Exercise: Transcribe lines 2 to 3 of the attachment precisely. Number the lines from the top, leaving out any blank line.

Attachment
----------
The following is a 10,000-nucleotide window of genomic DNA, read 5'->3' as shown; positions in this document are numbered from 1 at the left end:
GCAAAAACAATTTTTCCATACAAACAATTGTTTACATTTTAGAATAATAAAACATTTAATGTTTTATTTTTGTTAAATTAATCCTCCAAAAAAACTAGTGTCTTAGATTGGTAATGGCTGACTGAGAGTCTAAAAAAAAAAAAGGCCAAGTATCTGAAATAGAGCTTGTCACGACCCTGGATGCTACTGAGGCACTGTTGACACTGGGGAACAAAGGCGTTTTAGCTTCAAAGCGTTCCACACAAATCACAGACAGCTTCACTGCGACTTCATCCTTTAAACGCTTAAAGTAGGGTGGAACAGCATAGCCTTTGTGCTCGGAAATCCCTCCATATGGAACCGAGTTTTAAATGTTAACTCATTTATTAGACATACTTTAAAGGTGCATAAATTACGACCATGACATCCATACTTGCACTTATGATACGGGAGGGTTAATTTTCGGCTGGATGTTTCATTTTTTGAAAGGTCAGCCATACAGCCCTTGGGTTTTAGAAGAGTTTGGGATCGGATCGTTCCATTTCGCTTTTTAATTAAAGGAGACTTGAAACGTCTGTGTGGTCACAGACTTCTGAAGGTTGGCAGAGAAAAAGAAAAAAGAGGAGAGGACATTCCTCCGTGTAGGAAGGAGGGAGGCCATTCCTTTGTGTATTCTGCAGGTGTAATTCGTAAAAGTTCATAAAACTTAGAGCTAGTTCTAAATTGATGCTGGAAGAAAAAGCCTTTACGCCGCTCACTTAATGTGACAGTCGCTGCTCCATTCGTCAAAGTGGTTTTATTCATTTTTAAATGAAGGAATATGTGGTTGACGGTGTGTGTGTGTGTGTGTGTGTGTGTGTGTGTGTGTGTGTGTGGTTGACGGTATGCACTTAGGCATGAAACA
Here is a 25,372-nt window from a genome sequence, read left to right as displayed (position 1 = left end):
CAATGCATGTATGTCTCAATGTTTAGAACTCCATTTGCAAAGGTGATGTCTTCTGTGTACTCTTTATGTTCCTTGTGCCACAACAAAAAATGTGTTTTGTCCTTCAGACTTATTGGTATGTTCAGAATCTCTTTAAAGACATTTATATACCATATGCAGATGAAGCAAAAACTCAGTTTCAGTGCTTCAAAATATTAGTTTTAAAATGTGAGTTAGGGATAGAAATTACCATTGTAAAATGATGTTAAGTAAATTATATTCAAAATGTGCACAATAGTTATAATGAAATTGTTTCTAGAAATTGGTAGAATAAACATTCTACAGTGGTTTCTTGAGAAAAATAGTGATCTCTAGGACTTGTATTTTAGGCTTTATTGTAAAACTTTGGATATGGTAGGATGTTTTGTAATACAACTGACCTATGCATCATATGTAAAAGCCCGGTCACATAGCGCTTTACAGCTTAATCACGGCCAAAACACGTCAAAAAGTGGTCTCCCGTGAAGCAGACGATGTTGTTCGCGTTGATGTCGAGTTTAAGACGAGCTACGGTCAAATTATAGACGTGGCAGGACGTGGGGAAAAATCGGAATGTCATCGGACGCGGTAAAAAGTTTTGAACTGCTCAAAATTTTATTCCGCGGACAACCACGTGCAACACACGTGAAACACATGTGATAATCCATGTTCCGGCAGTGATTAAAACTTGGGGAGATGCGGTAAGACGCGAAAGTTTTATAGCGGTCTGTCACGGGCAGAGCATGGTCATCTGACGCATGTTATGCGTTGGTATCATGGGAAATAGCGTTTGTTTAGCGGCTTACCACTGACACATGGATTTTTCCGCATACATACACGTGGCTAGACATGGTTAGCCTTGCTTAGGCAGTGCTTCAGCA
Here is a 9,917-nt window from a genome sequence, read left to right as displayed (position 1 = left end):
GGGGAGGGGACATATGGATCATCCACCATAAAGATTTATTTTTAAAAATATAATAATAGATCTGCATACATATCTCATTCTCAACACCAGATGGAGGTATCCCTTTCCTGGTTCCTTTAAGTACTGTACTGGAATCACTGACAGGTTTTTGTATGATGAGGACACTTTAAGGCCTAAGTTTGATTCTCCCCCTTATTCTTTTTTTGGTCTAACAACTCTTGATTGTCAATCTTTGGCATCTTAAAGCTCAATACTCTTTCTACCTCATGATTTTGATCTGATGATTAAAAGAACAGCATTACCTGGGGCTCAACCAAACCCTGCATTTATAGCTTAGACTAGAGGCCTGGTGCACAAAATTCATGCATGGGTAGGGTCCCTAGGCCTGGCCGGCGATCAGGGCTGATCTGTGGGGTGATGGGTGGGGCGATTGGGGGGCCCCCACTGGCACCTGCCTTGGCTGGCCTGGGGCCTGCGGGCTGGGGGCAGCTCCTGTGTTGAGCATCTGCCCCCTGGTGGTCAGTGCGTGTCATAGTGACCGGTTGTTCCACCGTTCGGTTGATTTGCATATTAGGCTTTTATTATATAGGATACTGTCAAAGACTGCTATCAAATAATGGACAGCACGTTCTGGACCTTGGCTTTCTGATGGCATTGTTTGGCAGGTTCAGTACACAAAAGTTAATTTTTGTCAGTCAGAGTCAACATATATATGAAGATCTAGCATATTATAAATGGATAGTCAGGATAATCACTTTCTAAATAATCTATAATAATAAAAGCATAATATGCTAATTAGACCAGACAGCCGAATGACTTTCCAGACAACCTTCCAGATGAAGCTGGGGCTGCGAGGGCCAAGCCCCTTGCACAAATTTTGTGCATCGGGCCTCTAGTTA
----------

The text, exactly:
GCAAAAACAATTTTTCCATACAAACAATTGTTTACATTTTAGAATAATAAAACATTTAATGTTTTATTTTTGTTAAATTAATCCTCCAAAAAAACTAGTGTCTTAGATTGGTAATGGCTGACTGAGAGTCTAAAAAAAAAAAAGGCCAAGTATCTGAAATAGAGCTTGTCACGACCCTGGATGCTACTGAGGCACTGTTGACACTGGGGAACAAAGGCGTTTTAGCTTCAAAGCGTTCCACACAAATCACAGACAGCTTCACTGCGACTTCATCCTTTAAACGCTTAAAGTAGGGTGGAACAGCATAGCCTTTGTGCTCGGAAATCCCTCCATATGGAACCGAGTTTTAAATGTTAACTCATTTATTAGACATACTTTAAAGGTGCATAAATTACGACCATGACATCCATACTTGCACTTATGATACGGGAGGGTTAATTTTCGGCTGGATGTTTCATTTTTTGAAAGGTCAGCCATACAGCCCTTGGGTTTTAGAAGAGTTTGGGATCGGATCGTTCCATTTCGCTTTTTAATTAAAGGAGACTTGAAACGTCTGTGTGGTCACAGACTTCTGAAGGTTGGCAGAGAAAAAGAAAAAAGAGGAGAGGACATTCCTCCGTGTAGGAAGGAGGGAGGCCATTCCTTTGTGTATTCTGCAGGTGTAATTCGTAAAAGTTCATAAAACTTAGAGCTAGTTCTAAATTGATGCTGGAAGAAAAAGCCTTTACGCCGCTCACTTAATGTGACAGTCGCTGCTCCATTCGTCAAAGTGGTTTTATTCATTTTTAAATGAAGGAATATGTGGTTGACGGTGTGTGTGTGTGTGTGTGTGTGTGTGTGTGTGTGTGTGTGTGGTTGACGGTATGCACTTAGGCATGAAACA
Here is a 25,372-nt window from a genome sequence, read left to right as displayed (position 1 = left end):